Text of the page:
Every Saturday, The Savvy Screener’s Boomer Box is counting down “The 50 Greatest Television Episodes of the 1960s,” in reverse chronological order, as researched and written by Todd M. Pence. (This series ran originally in the Classic 1960’s TV Facebook group.)
Fall 1966 saw the debut of one of the decade’s most original and innovative series, one remembered today mostly because of its iconic introductory theme:
CBS’ Mission: Impossible detailed the adventures of a special, top-secret espionage team which officially operates outside the U.S. Government.
In its initial season, the principal cast consisted of Steven Hill as Daniel Briggs, the team’s leader and liaison with their mysterious superiors; Martin Landau as master of disguise and sleight-of-hand expert Rollin Hand; Greg Morris as electrical and mechanical expert Barney Collier; Peter Lupus as strongman Willy Armitage; and Barbara Bain (Landau’s wife) as glamorous fashion model Cinnamon Carter, whose main function in the group—at least in the earliest episodes — appeared to be utilizing her feminine charms to seduce and distract the numerous villains the team went up against every week.
Those adversaries were invariably foreign dictators or international criminals on the verge of executing some nefarious scheme against the world, or in possession of some item or intelligence that the U.S. desperately needed.
The modus operandi of the Impossible Mission Team was, in effect, to run elaborate con games on the bad guys involving such techniques as deception, impersonation, misdirection and fakery. It was The Rogues updated for the spy age.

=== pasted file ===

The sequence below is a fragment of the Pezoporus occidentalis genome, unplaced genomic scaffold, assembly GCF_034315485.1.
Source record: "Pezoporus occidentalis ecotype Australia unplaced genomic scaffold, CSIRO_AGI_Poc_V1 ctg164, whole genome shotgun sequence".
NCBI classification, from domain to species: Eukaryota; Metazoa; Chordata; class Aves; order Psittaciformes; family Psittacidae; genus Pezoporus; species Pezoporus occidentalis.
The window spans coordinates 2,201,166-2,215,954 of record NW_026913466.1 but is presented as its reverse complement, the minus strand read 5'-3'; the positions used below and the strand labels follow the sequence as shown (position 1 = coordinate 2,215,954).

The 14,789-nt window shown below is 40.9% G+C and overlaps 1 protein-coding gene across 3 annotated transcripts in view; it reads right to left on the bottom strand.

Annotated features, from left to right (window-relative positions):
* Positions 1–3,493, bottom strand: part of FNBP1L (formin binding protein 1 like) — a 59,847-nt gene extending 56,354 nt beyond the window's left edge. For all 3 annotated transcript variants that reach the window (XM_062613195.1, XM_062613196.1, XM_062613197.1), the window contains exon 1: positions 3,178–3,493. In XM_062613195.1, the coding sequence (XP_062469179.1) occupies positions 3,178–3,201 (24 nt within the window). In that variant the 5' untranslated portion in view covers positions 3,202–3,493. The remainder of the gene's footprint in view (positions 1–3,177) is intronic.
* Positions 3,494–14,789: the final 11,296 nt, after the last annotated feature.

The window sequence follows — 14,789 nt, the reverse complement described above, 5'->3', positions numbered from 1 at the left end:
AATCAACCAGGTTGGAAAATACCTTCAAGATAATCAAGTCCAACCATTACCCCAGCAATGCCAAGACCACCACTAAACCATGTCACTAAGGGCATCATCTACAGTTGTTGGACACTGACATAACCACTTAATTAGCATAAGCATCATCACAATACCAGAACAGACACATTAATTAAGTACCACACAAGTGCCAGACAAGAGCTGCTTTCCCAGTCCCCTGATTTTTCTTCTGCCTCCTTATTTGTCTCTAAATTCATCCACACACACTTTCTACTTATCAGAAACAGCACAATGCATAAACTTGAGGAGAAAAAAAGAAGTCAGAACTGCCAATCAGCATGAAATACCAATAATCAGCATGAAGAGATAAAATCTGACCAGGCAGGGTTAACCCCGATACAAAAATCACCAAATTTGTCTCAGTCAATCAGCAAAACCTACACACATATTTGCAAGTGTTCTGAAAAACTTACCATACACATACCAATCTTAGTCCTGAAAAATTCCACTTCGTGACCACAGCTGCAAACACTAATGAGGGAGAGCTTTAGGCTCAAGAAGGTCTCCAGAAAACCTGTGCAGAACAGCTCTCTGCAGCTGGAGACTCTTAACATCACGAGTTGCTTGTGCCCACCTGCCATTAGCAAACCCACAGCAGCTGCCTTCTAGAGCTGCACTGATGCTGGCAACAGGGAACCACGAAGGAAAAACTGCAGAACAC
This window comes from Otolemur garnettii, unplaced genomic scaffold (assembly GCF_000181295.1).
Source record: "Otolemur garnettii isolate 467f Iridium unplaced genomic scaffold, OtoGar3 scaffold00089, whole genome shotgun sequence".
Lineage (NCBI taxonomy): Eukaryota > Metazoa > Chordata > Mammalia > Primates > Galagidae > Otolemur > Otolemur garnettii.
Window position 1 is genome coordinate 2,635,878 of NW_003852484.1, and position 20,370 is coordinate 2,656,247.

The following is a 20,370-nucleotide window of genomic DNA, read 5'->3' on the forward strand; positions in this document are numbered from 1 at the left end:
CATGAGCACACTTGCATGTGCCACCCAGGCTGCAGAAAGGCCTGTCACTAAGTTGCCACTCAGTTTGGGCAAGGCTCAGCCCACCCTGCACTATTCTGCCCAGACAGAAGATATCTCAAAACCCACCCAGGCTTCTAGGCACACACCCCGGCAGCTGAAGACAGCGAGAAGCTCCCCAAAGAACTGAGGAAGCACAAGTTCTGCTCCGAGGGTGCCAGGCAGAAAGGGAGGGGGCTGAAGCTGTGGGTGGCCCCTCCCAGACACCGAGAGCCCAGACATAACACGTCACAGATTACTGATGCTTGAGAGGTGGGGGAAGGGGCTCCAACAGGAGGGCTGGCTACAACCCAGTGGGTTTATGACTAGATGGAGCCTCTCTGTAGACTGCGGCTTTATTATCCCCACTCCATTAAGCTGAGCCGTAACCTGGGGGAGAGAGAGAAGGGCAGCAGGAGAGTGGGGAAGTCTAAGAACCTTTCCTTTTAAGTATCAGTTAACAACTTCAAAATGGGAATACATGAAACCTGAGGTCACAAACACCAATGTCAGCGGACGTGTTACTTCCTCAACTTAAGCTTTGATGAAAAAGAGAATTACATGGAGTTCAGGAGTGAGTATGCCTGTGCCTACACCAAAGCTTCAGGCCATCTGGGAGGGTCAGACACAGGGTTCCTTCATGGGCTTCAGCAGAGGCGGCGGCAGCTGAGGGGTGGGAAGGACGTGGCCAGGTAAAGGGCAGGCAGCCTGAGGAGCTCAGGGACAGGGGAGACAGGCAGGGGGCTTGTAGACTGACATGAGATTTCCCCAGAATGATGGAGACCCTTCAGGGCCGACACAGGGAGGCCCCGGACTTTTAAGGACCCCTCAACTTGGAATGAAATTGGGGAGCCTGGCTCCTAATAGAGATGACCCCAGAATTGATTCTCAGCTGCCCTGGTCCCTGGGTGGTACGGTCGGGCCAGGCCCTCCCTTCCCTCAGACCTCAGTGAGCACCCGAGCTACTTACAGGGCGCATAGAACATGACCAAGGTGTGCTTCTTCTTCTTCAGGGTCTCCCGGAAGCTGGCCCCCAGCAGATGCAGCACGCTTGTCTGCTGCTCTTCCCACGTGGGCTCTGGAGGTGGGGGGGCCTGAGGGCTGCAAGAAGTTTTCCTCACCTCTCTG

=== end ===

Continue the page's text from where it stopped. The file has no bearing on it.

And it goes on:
One of the most audacious schemes the group embarked upon came in the early episode “Operation Rogosh” (October 1, 1966) at the expense of one of the series’ most memorable villains.
Fritz Weaver guest starred as international terrorist Imre Rogosh, who has been responsible for numerous overseas attacks which have claimed the lives of thousands. Now it’s believed that Rogosh is plotting another atrocity – this time in Los Angeles. The team must discover the details of what he has planned before it gets carried out.
Our heroes proceed to set the groundwork for an elaborate hoax in order to trick Rogosh into spilling the vital information.
First, they kidnap him after staging a fake auto accident and render him unconscious. When he awakes, he finds himself apparently in a prison cell and is duped into believing that two years have passed and that he is suffering from retroactive amnesia.
With the various team members and other actors engaged for the purpose, Rogosh comes to think that he is a prisoner back in his own country, being tried for being a traitor. It is hoped that he will reveal the details of his plan (which to him is an incident of the past) in an attempt to offer up proof of his loyalty.
The team’s ambitious scheme is complicated by the fact that Rogosh’s associates have discovered where he is and are attempting to free him. During a phony courtroom trial, the plan finally seems to be succeeding as Rogosh, believing he is facing a firing squad, gives the location of three bioweapons he has placed in strategic locations. However, before he reveals the fourth, he learns the truth about what is being done to him. With the game up, Briggs must resort to more drastic measures to get the unbreakable Rogosh to reveal the location of the fourth device.
Compelling, intricate, suspenseful, and clever, “Operation Rogosh” represents Mission: Impossible firing on all cylinders. The basic plot would be re-used several more times in the series, but seldom as effectively as here.
(Top image source: YouTube video)
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